Coordinator of the Left party (Levica), Luka Mesec, who will be the Vice-President of Golob’s government and also the Minister for Solidarity-Based Future, will also be taking care of “economic democracy.” What does this mean?
Economic democracy is supposed to be a system in which people share ownership and decision-making over power and resources in their communities or environments. They say that such an economy is more efficient because in it, communities and organisations (including companies) are not focused on profit or their own interests but instead highlight solidarity, cooperation, democracy and sustainability.
If this vocabulary sounds somewhat familiar to you and you think you’ve heard it before, you are not wrong. Economic democracy (which is usually quickly proven to be unsuccessful and is definitely unsuccessful in the long run) is mostly talked about by those who are financially latched on to the state budget and who insult people who think that street activists should set up their own companies and try this “economic democracy” there, by calling them neoliberals. Well, these people have their own (great) role model, idol and, of course, sponsor. This is none other than George Soros with his Open Society, which is very clear in its commitment to the need for civil society to take “democratic control of our economy.”
A group of experts to be feared
To this end, the Institute for Economic Democracy IED was established in 2018 (and Soros has his own EDI – Economic Democracy Initiative). It is probably needless to say that the Institute for Economic Democracy is filled with Marxist philosophers, professors from the Faculty of Social Sciences, and supporters of the Left party. And that this group of “experts” in the field of employee ownership and participatory culture should be feared. However, now they have their own minister, the law on the workers’ property cooperative has already been written, and there will apparently be no obstacles for Golob’s government to be among the first to adopt it. We can only imagine what will follow – among other things, probably a forced division of ownership among employees. Economic democracy is, therefore, just another term for democratic socialism or just socialism in general. Under this guise, socialism is also coming to the centre of political life in traditionally capitalist countries: in an economic democracy, where the market is partially regulated, there are companies run by their workers (employees). Ownership and control over the means of production, which until now belonged to private entities as individuals, is gradually becoming the property of communities (cooperatives). The same thing will happen with housing. There will be no more private ownership of housing, as housing will be owned and managed by the community. The apocalypse of what the American biologist Garrett Hardin describes as the “tragedy of the common” is coming.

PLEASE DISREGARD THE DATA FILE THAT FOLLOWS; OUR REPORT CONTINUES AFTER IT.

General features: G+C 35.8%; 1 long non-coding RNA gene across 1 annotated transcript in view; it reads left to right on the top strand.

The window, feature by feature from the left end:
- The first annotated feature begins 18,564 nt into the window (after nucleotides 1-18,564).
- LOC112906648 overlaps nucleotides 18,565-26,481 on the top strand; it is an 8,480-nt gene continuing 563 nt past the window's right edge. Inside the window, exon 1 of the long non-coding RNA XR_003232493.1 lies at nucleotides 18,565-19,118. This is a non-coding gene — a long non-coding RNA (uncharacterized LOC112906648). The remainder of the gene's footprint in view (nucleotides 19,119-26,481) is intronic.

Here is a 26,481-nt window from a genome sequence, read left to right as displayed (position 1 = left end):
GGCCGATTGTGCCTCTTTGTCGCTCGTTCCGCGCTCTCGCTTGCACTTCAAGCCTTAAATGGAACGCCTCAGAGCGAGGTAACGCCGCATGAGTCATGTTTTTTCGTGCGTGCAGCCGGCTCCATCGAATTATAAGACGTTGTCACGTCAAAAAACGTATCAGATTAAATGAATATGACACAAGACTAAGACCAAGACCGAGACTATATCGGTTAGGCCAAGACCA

But let’s make something clear. There is nothing wrong with economic democracy or democratic socialism in the economy if people participate in this experiment voluntarily and are not forced (with legislature) to support such forms of economic integration. As individuals, they are free to choose their friends, and they are also free to choose who they hang out with, who they will hang out with, who they will go into business with, and in what form their business will take place. Anyone who wants to do it can establish a participatory cooperative or company; there is nothing anti-freedom, anti-capitalist or anti-market in that. Lots of different forms of running a business exist, so people just have to be left with a choice. The problem is that Golob’s government and its minister Mesec are trying to enforce such a system by law and impose it on the people. This, in turn, means economic and social engineering is happening, which is contrary to the free will of the people. The realisation of this is possible only under the threat of force and deprivation of liberty of those who will not follow the new order.
Socialists like Luka Mesec and his comrades do not understand that it was capitalism with the free market that democratised individual societies and countries. In the free market, each of us gets to vote every day – we vote for those who satisfy our needs and desires and punish those who do not offer us what we need. It is a real win-win combination. However, economic democracy is just a euphemism for socialist self-government that has been proven time and time again to not work.